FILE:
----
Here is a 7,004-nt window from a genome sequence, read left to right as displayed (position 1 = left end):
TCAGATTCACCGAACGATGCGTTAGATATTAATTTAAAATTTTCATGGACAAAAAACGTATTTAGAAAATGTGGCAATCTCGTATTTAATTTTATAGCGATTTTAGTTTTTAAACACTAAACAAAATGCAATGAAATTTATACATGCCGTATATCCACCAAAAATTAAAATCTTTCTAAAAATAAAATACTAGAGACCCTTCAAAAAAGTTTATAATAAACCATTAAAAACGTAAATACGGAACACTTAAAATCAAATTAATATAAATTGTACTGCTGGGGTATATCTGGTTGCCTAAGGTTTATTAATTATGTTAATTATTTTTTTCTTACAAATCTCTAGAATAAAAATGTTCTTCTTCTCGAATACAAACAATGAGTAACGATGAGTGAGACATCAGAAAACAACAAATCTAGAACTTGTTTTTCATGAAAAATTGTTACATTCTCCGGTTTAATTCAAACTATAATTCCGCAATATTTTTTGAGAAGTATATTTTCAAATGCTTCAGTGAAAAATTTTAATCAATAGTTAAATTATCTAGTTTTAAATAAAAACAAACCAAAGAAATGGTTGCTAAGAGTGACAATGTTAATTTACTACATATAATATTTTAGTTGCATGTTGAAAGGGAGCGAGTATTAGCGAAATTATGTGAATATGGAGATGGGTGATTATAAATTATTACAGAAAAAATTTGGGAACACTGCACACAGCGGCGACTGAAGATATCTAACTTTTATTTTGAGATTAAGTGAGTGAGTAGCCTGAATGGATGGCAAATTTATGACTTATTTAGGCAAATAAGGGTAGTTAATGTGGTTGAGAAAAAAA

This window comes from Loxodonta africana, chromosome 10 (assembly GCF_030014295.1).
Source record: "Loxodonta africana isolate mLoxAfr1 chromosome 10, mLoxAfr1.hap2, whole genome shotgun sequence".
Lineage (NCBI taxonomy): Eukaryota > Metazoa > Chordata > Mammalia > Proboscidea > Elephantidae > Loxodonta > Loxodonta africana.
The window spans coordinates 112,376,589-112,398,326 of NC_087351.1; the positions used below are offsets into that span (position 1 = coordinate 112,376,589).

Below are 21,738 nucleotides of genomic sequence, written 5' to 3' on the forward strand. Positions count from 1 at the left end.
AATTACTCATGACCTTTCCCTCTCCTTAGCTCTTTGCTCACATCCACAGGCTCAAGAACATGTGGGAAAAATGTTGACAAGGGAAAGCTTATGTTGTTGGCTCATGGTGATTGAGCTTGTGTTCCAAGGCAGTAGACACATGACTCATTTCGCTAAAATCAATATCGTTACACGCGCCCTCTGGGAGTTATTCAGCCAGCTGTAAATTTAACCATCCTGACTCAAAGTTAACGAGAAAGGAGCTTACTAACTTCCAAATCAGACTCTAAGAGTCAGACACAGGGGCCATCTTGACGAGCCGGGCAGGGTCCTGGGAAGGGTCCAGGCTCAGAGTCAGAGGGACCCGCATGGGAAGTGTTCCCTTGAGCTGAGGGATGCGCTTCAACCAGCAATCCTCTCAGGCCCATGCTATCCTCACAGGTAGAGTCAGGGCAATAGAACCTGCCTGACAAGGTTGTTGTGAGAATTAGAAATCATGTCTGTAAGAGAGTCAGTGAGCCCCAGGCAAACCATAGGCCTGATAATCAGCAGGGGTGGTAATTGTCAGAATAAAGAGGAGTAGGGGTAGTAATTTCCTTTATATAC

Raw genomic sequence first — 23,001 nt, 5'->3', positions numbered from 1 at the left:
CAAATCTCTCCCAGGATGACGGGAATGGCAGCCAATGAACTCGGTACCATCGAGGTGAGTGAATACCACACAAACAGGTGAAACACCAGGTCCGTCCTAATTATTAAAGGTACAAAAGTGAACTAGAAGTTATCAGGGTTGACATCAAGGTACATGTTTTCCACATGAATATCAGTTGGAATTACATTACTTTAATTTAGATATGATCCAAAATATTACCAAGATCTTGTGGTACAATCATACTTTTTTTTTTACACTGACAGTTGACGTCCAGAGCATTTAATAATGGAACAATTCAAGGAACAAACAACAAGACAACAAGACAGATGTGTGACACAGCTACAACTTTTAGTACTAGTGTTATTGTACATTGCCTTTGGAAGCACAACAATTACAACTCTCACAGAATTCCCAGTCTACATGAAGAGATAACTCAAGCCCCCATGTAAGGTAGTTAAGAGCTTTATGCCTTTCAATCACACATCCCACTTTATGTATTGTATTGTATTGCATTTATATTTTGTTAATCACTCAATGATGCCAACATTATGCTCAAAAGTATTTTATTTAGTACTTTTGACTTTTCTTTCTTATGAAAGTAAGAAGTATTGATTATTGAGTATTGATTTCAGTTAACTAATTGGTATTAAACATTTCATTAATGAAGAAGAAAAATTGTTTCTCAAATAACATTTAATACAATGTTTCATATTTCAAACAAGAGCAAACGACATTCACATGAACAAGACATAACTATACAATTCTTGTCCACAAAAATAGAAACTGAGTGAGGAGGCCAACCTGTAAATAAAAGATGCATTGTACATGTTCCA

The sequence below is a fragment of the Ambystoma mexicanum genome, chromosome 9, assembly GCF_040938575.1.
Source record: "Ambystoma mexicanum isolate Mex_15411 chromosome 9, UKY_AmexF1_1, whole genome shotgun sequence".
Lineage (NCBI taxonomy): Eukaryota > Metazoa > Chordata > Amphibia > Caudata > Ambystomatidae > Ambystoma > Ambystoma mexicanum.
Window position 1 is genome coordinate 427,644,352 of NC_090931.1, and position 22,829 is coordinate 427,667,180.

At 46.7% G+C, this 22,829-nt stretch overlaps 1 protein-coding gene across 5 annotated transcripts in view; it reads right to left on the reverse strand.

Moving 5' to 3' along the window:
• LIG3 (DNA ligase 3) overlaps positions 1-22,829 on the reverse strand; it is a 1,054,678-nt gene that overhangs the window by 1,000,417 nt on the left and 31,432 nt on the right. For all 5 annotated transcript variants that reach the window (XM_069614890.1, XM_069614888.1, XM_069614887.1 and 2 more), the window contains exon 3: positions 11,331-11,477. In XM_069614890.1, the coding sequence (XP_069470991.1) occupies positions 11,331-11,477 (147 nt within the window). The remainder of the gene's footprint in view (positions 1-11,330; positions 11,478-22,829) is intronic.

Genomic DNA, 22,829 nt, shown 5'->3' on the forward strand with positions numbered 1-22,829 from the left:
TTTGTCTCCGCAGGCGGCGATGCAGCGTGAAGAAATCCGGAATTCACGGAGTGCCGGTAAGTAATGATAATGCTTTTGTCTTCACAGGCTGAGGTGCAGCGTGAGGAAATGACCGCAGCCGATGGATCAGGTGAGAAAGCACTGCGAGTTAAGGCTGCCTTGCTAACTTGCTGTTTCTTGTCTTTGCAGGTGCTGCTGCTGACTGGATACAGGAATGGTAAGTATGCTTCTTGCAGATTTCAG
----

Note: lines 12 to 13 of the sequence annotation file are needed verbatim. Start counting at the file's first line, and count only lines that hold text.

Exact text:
Source record: "Ambystoma mexicanum isolate Mex_15411 chromosome 9, UKY_AmexF1_1, whole genome shotgun sequence".
Lineage (NCBI taxonomy): Eukaryota > Metazoa > Chordata > Amphibia > Caudata > Ambystomatidae > Ambystoma > Ambystoma mexicanum.